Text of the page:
Cocaine Blues

Monday, November 25, 2013

Cocaine Blues
Kerry Greenwood, 1989

Premise: When Colonel and Mrs. Andrews ask Phryne Fisher to check in on their daughter, who they fear is in danger from her husband, she takes the opportunity to try her hand at being a Lady Detective. It's 1927, and Phryne may have found her calling.

Oh, I love finding a new series to enjoy. I heard about this series because someone recommended the new television adaptation (now on Netflix!). I found it a quick and delightful read.

Phryne is pragmatic in all things, including matters of the heart. She's multitalented and possibly an example of a female “hero”. By this I mean a Holmes, a Bond. One of those characters, sadly almost universally men, who can be practically perfect in every way, yet never are accused of being uninteresting. (I hope you are now picturing Batman dressed as Mary Poppins. If you weren’t before, you’re welcome.)

The book is full of interesting characters, mostly women, and archly humorous turns of phrase. There's archaic Australian slang to learn, and a great range of vocabulary. I adore a book that can teach me a new word.

The word for today is epicene.

It's a short book, an average length for this type of mystery. The plot was intriguing, the twists exciting, even if the ending was never really in doubt.

By turns aspirational and inspirational, I found reading this great fun.

5 Stars - An Awesome Book

Catwoman Volume 2: No Easy Way Down

Monday, November 18, 2013

Catwoman Volume 2: No Easy Way Down
Ed Brubaker, Cameron Stewart
compilation 2013, original issues 2002-2003

Premise: Follows on from Volume 1. Selina’s made an impression on the Gotham underworld… that’s not always a good thing. She learns the hard way that doing nice things for Gotham City will only get you beaten back down. Collects Catwoman #10-24 and Catwoman: Secret Files and Origins #1.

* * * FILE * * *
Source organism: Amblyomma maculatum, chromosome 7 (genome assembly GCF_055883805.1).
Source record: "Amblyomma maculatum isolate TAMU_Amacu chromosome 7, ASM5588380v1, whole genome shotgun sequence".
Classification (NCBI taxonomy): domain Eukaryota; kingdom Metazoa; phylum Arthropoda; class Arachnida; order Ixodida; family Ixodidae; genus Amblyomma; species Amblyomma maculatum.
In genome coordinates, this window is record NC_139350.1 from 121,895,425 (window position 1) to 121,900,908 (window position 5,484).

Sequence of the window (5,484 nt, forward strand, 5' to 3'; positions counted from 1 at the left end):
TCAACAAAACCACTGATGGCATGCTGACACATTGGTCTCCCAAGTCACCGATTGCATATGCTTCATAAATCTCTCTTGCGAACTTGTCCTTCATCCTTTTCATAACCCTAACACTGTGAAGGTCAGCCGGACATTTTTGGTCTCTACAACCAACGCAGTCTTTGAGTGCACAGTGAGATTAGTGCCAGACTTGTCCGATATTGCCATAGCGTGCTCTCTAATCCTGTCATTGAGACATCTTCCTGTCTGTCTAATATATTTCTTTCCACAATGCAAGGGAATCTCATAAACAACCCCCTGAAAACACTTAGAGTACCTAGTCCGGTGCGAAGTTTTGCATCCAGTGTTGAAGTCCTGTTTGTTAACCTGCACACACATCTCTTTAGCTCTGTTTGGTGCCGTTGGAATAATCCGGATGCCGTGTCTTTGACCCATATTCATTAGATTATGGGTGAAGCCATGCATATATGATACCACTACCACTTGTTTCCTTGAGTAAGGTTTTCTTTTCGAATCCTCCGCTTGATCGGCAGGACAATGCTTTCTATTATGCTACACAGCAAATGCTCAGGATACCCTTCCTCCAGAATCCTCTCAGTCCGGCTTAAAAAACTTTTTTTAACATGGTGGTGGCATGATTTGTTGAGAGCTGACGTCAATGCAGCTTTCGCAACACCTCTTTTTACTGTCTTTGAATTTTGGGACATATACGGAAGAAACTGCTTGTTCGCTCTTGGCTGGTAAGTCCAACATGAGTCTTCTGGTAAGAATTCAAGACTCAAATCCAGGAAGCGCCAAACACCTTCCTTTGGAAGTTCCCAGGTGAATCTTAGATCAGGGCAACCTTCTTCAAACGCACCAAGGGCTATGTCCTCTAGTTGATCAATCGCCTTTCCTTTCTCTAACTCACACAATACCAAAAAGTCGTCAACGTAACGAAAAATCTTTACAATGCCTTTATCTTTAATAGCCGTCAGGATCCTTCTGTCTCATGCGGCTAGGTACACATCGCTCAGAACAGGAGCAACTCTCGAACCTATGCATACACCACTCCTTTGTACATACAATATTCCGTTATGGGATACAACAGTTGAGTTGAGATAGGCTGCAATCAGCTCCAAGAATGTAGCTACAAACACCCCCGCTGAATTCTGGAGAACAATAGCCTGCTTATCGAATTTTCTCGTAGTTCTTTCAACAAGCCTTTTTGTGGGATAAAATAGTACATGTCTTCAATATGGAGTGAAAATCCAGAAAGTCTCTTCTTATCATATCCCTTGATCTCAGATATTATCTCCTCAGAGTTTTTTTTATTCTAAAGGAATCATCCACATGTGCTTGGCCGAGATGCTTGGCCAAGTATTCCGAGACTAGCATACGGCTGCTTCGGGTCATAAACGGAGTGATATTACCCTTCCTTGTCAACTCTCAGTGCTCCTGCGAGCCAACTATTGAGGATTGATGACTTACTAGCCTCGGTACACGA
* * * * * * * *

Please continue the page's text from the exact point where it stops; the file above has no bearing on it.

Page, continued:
“One thing I’ll never get used to about the past is that it’s never really over...Just when you think that your history is done--locked away, forgotten...It rears its ugly head to remind you that no matter how fast you are, you can never escape yourself.”

This thick volume starts off with a couple warm-up one-story issues illuminating aspects of Selina’s personality and technique, then dives into a multi-layered epic tying back to the events of Volume one and other parts of Selina’s history. But don’t worry if you’re new, you’ll pick up all the context you need along the way.

The art is every bit as kinetic and delicately paced as the first volume. But here the noir tone takes a harsher, darker turn. Selina’s enemies have a head-start, and their revenge is brutal. This story pushed buttons I didn’t know I had, and one particularly horrific part still gives me the occasional nightmare. Despite that experience, though, the writing is so brilliant that I read it again. Besides, I think screwing me up emotionally for days, despite not being fun, is at least the mark of effective writing.

After the five-part story “Relentless” that forms the heart of the plot, what follows is the three-part “No Easy Way Down”. This is aftermath, switching to a sparer art style that focuses on moments and surreal emotion, with each character trying and failing to deal with recent events. I love that this series gave these emotional developments room to breathe, without rushing on to the next thing. Following that is another five-part story arc: “Wild Ride”, in which Holly and Selina take a road trip, trying to move past their troubles. It’s full of guest stars, action and humor, but never becomes quite light and fluffy.

This is one of those stories that’s like a punch to the gut in a satisfying way.

The back of the book has a few short pieces that take place before/during/after the main storyline and give a bit of background, if you want it.